Inna lillaahi wa innaa ilayhi raaji’oon. To God we belong and to Him we will return.


(Lagos, 04/06/16) Last night, the world lost a legend. Mohammad Ali (January 17, 1942 – June 3, 2016was a Muslim leader and a leader for humanity who became a voice for the voiceless, a patriot, a legendary boxer who defeated every top heavyweight in his era (which has been called the golden age of heavyweight boxing) and a family man. Nicknamed “The Greatest”, Ali was involved in several historic boxing matches and made an indelible impression on everyone he met.

Ali was born Cassius Marcellus Clay Jr. on January 17, 1942, in Louisville, Kentucky. The older of two boys was named for his father, Cassius Marcellus Clay Sr., who himself was named in honour of the 19th century abolitionist and politician of the same name.
Ali achieved many great things in his 74 years on earth: around 1987, the California Bicentennial Foundation for the U.S. Constitution selected Ali to personify the vitality of the U.S. Constitution and Bill of Rights. Ali rode on a float at the following year’s Tournament of Roses Parade, launching the U.S. Constitution’s 200th birthday commemoration. He published an oral history, Muhammad Ali: His Life and Times by Thomas Hauser, in 1991. That same year Ali traveled to Iraq during the Gulf War and met with Saddam Hussein in an attempt to negotiate the release of American hostages. In 1996, he had the honour of lighting the flame at the 1996 Summer Olympics in Atlanta, Georgia. Ali’s bout with Parkinson’s led to a gradual decline in his health though he was still active into the early years of the millennium, even promoting his own biopic, Ali, in 2001. On November 17, 2002, Muhammad Ali went to Afghanistan as the “U.N. Messenger of Peace”. He was in Kabul for a three-day goodwill mission as a special guest of the UN.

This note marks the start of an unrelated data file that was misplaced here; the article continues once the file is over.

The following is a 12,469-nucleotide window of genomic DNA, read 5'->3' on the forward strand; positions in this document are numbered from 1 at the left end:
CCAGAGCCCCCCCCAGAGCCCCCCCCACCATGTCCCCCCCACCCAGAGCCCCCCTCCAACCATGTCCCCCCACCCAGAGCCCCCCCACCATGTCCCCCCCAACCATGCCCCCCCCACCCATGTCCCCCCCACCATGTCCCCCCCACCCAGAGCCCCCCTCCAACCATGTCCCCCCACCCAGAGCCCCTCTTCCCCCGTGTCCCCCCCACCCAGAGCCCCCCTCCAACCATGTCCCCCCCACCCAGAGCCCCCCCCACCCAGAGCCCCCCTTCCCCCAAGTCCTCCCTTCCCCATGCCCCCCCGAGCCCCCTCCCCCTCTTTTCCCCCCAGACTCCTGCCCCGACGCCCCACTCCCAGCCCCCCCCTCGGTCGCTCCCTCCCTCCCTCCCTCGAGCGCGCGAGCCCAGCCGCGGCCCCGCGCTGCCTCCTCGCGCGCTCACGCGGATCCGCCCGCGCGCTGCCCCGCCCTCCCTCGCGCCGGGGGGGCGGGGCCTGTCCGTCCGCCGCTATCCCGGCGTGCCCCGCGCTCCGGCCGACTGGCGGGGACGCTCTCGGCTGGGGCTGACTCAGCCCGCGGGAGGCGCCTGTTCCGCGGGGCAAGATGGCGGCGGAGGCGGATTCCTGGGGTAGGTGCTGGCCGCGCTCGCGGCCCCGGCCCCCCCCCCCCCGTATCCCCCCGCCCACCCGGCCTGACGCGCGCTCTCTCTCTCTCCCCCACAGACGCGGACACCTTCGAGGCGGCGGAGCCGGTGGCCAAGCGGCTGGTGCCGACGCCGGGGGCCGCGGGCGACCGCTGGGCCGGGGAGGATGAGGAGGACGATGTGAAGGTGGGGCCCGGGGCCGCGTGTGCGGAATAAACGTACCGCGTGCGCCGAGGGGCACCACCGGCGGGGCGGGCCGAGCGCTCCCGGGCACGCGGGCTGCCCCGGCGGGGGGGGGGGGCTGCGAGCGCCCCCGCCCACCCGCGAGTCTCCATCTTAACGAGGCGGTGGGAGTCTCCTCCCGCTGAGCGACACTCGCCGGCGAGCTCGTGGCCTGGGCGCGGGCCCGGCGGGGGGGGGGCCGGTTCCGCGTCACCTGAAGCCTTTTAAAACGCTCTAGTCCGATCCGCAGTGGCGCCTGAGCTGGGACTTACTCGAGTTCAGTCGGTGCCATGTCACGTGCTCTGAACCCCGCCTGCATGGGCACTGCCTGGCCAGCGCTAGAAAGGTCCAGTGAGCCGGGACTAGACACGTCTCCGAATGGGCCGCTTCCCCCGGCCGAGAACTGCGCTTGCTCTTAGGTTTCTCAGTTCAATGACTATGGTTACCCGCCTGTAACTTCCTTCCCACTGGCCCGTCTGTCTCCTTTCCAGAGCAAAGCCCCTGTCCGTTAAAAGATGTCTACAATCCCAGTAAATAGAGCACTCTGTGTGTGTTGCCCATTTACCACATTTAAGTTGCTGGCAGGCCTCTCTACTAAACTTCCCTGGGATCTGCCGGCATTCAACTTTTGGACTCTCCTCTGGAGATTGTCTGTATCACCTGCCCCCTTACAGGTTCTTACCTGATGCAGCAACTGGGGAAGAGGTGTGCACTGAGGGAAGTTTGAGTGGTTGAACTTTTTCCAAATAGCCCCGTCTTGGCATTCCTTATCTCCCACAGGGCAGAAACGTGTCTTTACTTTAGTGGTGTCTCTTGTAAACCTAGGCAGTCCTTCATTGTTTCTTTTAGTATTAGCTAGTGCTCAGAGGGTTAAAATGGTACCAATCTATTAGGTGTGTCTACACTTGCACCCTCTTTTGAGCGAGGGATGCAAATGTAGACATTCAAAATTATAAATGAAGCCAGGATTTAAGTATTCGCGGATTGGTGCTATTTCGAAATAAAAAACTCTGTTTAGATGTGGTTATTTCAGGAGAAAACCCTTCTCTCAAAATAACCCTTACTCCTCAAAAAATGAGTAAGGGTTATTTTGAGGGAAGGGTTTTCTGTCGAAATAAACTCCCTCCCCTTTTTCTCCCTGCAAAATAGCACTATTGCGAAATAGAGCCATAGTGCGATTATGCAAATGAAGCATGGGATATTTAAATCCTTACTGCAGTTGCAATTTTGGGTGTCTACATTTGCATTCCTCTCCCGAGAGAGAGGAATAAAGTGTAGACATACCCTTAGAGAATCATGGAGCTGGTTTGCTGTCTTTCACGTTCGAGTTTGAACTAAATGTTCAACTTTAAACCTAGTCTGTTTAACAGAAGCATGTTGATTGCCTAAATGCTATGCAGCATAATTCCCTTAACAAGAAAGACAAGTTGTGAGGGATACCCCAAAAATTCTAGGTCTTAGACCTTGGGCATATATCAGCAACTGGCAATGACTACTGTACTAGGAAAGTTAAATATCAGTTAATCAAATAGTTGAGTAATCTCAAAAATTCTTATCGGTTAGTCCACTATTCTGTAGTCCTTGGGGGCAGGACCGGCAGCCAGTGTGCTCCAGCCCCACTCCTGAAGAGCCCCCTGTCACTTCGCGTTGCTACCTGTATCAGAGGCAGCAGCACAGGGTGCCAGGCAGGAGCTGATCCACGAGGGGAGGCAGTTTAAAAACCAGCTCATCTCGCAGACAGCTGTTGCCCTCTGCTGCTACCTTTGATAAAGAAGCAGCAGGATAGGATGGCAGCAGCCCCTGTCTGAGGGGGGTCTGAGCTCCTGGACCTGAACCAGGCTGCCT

Ali’s conversion to Islam in 1975 after Malcolm X introduced him to mainstream Islam was the major highlight of his entire life. Shaykh Yasir Qadhi, a professor of religious studies at Rhodes College in Memphis wrote concerning Ali’s role as a Muslim influencer: “If the only good that he brought was to bring a positive image of Islam, and to spread the name of our beloved Prophet (SAW) in every household and on every tongue in the world, it is a life that is indeed enviable,” In one of his interviews, Ali reminds his audience: “Allah is the Greatest. I’m just the greatest boxer
The Muslim Public Affairs Centre mourns the passing of this great man whose example inspired Martin Luther King, Jr., countless black Americans and others.  We pray that Allah will forgive him and grant him Al-Jannah Firdous, amin.

MPAC celebrates the life and contributions of Mohammad Ali and urges his supporters and admirers to keep his important works and legacy alive by giving to the causes he supported while alive, including the 
non-profit Muhammad Ali Center which focuses on core themes of peace, social responsibility, respect, and personal growth.

Thanks and ma’a salaam.


Disu Kamor
Executive Chairman

Muslim Public Affairs Centre, MPAC, Nigeria.

21 Salvation Road, Opebi, Lagos

Telephone: +234 807 604 9545


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